‘We’re living, eating and breathing this stuff… How is this acceptable?’
Tara, Qld. Saturday, 5.10pm
A tear is forming.
It flashes in the late afternoon sun as she leans into the microphone.
She’s not a stage professional, as I am. She’s not standing on this makeshift stage on the back of a truck in a gasfield in the bush because she wants to sing or dance or tell jokes.
She’s here to tell her story, to expose the consequences of coal seam gas mining to whoever will listen, because she’s desperate. She’s a mother with sick children who are getting sicker – and she has run out of options. Her government belongs to the gas company and will not help her. Her community is divided between those who have accepted gas money and those who haven’t. Those who have accepted gas money don’t want to know because she is an awkward reminder of social responsibilities more important than a quick buck.
She doesn’t want to make the people gathered here in a remnant of the once great forests of the Western Downs dance or laugh. She just wants someone to listen. She’s not the theatrical type, but her tear is a most eloquent performer.
‘This crap causes cancer and brain aneurysms,’ she says, looking up at me. (She’s not a tall woman.) The tear, perched on a bottom eyelid, lets go, and falls down her cheek, underlining the sorrow of a mother watching her kids grow sicker every day.
She has seven children. They live across the road and all suffer – nose bleeds, headaches, arm spasms – especially, she reckons, on cloudy days when the CSG gases are trapped under the cloud cover.
Her ten-year-old is standing in the wings of this improvised stage, waiting to join her mother. She’s a beautiful child, but pale with dark rings under her eyes. She clutches a sheet of paper on which she has rewritten the John Williamson song Rip Rip Woodchip to depict her gasland situation. She’s nervous, but wants to sing her song to the people.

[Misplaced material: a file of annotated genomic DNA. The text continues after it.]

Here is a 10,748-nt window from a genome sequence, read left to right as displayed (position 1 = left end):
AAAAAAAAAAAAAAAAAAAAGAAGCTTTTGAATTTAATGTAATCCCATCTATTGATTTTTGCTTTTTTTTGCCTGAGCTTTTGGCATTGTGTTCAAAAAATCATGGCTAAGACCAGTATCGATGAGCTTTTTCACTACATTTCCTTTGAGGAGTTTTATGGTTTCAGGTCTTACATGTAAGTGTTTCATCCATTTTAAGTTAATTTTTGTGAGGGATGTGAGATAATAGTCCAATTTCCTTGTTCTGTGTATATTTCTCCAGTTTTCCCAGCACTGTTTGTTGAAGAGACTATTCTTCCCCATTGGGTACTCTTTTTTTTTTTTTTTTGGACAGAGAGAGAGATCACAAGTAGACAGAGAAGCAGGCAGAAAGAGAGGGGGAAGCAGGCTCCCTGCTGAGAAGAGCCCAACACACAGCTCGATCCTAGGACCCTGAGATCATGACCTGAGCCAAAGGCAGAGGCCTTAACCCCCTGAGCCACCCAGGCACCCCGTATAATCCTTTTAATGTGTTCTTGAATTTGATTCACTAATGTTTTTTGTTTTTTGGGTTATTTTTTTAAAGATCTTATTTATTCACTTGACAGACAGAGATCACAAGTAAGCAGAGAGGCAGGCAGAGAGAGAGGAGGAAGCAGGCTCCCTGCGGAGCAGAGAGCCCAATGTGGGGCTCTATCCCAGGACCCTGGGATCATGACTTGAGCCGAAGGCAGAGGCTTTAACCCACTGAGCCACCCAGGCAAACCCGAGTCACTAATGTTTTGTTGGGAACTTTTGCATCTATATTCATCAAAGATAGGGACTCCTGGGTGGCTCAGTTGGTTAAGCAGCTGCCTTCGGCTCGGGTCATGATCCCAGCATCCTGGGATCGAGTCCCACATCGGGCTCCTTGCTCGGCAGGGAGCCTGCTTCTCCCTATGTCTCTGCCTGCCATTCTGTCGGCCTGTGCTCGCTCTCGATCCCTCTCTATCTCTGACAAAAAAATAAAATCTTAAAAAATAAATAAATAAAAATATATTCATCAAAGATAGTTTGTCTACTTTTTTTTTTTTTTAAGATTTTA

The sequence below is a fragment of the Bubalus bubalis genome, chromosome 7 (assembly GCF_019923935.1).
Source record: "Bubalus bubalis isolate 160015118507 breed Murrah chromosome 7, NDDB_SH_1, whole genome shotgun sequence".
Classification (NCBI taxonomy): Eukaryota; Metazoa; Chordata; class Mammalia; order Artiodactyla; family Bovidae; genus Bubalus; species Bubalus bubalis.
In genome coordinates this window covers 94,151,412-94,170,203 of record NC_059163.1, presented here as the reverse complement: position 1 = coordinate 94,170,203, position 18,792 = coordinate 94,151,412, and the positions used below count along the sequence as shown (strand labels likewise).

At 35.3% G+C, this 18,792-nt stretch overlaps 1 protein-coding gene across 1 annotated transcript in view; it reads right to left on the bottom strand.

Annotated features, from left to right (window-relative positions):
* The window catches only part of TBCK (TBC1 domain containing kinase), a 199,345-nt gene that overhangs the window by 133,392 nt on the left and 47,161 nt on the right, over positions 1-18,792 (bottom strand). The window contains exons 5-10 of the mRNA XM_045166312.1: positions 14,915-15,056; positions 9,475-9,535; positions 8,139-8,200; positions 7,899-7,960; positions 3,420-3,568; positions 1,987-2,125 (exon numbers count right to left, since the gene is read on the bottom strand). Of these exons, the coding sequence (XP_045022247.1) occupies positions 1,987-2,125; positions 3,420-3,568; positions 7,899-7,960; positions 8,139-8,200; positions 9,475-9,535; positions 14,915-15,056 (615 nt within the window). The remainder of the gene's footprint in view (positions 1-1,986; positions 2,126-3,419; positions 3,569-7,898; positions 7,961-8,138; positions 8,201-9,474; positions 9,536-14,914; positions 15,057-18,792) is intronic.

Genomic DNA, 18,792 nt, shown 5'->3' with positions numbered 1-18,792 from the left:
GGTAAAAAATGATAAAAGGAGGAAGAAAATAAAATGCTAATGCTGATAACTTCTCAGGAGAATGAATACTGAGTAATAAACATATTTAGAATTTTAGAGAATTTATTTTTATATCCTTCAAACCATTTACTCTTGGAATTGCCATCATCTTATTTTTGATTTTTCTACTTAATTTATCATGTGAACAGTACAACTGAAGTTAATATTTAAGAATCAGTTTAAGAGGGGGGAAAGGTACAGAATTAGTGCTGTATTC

‘We’re living, eating and breathing this stuff,’ the mother says, still looking at me. ‘How is this acceptable?’
The setting sun is lighting up the western sky like a giant gas flare.
All day I have talked with the activists, performers, speakers and organisers at this anti-CSG mining protest. I have heard about aquifer poisoning, air polluting, community splitting and the planet warming.
How is this acceptable?
I have heard the raves, seen the videos, taken in the tunes, formed a circle, chanted the chants, and put up with Alan Jones accidentally getting it right, but that single tear trailing down the mother’s cheek as she looks up at me – as if I can do something – has triggered an upset, a frustration and an anger that all the songs, all the speeches, all the celebrity video messages of support have failed to do.
How is this acceptable?
Two crows flap slowly across the sunset, awk-awking as they go. Crows like it here; they feed on the plentiful road kill generated by the army of mining company utes and B-triples that have invaded Wakka Wakka country.
‘Why don’t you leave?’ I ask her. I think of home.
Her eyes say she would love to take her children somewhere safe – like the northern rivers. But she can’t. She has a mortgage to pay on a block of land she can’t sell.
‘Nobody wants to live in a gasfield,’ she says. Trapped.
‘What will you do?’ I ask her.
‘Keep fighting,’ she says, wiping away the tear trail. The audience cheers, banging shields and swords together.
I pity the heartless who promote this industry because there is no fiercer fighter than a mother protecting her children.